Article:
Inside Scoop: Passive Voice

As a way of saying thanks to those of you who follow or like or just regularly bounce in, I am going to experiment with a weekend feature. Many of you have blogs or write Facebook posts. And sometimes you struggle with spellings, grammar, and structure. Let me offer some tips. Thus, Inside Scoop.

These will not be super technical Oxford dictionary, Grammarly or Grammar Girl tips. Just something to help with common mistakes.

Passive Voice

If I am going to give advice, let’s go with one of the big ones that affect and afflict writers. And, full disclosure, when I run my copy through Grammarly, it yells at me about this. Sometimes I will ignore because I am using “passive voice” for dramatic effect. But most times I go back in and correct.

So how can you tell if you have made the faux pas of a “passive voice?” Use zombies.

Zombies?

The village is haunted. This is “passive voice.” The village isn’t doing the haunting, is it?

Chickens are being cooked. “Passive voice” again. The chickens certainly are not doing the cooking.

Let’s break it down. You have created “passive voice” by positioning the noun being acted upon (village and chickens) into being the sentence subjects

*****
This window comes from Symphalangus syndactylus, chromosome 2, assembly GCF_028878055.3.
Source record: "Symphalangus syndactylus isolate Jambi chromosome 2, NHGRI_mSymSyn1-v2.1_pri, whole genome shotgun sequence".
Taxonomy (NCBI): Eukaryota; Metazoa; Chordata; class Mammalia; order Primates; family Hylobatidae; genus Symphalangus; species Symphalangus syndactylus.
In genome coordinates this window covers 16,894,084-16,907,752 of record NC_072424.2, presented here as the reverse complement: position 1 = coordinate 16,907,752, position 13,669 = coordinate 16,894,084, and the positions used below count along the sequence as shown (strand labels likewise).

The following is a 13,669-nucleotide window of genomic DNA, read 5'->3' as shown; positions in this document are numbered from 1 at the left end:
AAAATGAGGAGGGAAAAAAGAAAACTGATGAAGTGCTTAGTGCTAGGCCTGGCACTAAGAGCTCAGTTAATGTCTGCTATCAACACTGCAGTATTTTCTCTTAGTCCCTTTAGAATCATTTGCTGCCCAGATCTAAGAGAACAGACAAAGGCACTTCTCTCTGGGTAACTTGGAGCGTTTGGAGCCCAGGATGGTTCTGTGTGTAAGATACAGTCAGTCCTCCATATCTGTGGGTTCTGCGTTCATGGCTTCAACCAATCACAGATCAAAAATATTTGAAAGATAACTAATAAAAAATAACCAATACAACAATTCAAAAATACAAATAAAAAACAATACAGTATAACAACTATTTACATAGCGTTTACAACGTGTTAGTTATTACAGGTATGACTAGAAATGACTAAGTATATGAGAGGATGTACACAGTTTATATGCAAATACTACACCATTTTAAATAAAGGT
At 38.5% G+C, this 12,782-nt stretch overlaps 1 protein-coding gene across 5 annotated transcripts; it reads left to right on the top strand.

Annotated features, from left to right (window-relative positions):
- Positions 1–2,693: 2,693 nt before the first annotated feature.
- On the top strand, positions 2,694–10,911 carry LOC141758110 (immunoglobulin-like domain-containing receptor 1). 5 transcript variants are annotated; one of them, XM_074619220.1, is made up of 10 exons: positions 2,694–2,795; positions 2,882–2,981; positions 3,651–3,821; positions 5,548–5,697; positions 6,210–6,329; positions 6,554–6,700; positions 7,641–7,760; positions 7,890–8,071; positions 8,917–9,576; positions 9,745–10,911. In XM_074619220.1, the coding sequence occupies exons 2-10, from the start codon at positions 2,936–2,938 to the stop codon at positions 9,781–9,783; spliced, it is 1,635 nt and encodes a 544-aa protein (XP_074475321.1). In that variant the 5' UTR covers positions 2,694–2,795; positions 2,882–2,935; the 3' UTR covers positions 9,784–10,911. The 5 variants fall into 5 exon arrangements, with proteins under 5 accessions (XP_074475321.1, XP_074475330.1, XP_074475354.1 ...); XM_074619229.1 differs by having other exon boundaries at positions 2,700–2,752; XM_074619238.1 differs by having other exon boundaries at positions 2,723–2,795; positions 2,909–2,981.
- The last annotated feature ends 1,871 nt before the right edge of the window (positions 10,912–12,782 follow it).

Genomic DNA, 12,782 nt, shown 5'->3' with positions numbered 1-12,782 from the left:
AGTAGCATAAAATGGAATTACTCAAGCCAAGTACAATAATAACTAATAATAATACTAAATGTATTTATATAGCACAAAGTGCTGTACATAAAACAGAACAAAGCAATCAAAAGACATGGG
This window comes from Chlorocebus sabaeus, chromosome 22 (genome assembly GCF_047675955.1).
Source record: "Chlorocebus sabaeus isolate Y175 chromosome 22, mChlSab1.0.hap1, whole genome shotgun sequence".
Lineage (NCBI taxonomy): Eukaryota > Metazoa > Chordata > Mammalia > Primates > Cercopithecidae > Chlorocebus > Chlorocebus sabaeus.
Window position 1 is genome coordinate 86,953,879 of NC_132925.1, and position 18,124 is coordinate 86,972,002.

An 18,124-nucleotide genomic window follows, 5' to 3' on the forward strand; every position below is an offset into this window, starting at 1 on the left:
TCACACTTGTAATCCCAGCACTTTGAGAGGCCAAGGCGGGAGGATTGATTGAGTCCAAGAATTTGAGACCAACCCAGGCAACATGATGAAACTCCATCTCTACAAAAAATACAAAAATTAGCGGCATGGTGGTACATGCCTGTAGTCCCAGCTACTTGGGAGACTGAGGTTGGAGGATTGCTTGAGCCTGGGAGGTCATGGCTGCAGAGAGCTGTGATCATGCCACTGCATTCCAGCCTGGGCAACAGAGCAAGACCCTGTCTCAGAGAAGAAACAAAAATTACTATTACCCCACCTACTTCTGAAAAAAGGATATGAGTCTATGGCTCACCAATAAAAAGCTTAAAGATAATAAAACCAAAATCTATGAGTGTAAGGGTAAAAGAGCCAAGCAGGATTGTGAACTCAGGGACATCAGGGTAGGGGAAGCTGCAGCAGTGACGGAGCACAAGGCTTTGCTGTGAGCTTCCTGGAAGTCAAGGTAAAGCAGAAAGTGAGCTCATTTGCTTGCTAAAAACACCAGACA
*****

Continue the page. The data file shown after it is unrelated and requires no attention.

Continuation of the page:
The village is haunted by zombies. Does this make grammatical sense? You need to rewrite. Zombies haunted the house. See?

Chickens are being cooked by zombies. This makes grammatical sense to you, correct?  Zombies cooked the chickens.

Yes, I know zombies neither “haunt” nor “cook” but you see my point.

Let’s test this with some other sentences I just used.

Does this make grammatical sense by zombies? No. That is an “active voice.”

You need to rewrite by zombies. No. That is also “active voice.”

Most any sentence (nothing is absolute) in which you can tag by zombies is a candidate for “passive voice.”

Rebecca Johnson, a professor of Culture & Ethics, is identified as having suggested this method (credit where credit is due). Thank you, Rebecca!

 

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